TIF: Can one image tell different stories to different people?
KH: Absolutely! Everybody has their own experiences, so just like a painting or any other art form, you’re going to experience it differently. I do think that some images just like some paintings rise to the top and everybody has a very strong reaction to them, and those are the ones that win Pulitzer prizes.

SF: Reading a photograph is a subjective experience. The interpretation of any photograph depends on the viewer, and what that person’s life experience is. Some photographs speak to a universality of the human experience and because of that, they become recognized as successful storytelling images.

Angela's internship was funded by a partnership between the Farmer Veteran Coalition and the San Francisco Foundation. Photo © Susanna Frohman.
Angela’s internship was funded by a partnership between the Farmer Veteran Coalition and the San Francisco Foundation. Photo © Susanna Frohman.

TIF: Is it more about the image, or more about the story?
KH: You have to have a good image, and a good image can come out of almost any story, but there are some stories that are better than others, just like there are some books that are better than others. And some are going to have wider appeal. For our purposes, for these students, I think it’s really important that they look at their own lives, what’s important to them and what they want to explore, and how they can they tell their story.

SF: Visual storytelling is really about how you can best convey a story through an image or a series of images. In our workshop, we’ll be exploring downtown Mill Valley during our daily photo outings and students will have homework assignments to shoot something they care about each evening. So together we’ll be creating a photo essay and telling a story about life in Marin County in the summer of 2015 from a series of informative single images shot by teenagers with a passion for life and photography.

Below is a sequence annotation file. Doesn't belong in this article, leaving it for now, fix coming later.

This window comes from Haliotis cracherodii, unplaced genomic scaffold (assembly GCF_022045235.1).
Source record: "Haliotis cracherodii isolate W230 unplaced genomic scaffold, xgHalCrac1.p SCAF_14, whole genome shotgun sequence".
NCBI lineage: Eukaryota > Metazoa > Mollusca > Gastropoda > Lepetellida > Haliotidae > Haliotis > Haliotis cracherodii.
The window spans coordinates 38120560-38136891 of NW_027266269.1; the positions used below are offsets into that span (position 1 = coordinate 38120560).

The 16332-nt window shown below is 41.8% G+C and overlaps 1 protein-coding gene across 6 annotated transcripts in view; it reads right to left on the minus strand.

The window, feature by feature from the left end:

TIF: How do you make a great image when the story behind it may not seem all that great?
SF: First it starts with a passion, for photography or for the subject. Then you do your research about the topic, find a way to meet the people who are involved with the issue or the topic, go talk them, and get permission to photograph them. If you make the connection with them and shoot while considering the light, the composition, the emotion, the moment, the framing, etc., then you’re on the right path to making a strong visual image or story. If it’s not a visually interesting situation, you just try to do the best you can with it—that’s where your own creativity as a photographer becomes really important.

Kathleen works with kids in Guatamala.
Kathleen works with kids in Guatamala.

KH: I think it’s really important to take pictures of things that have meaning to you. If you’re not emotionally connected to it, your viewer won’t be either. Say you’re passionate about rowing, for example, you can find a story in any subject matter that interests you. Find somebody who is 50 years old and just starting to row and how is that affecting their life, or a handicapped rower. You can always find something in your own backyard, but you have to care about it.

Susanna will teach Photography for Teens: Photographing Our World June 20 – 24, 2016. Click the link to sign up, or call 415.388.3569.

Related Posts

Workshops are presented by The Image Flow Photography Center, providing photography classes, custom printing services, and fine art reproduction.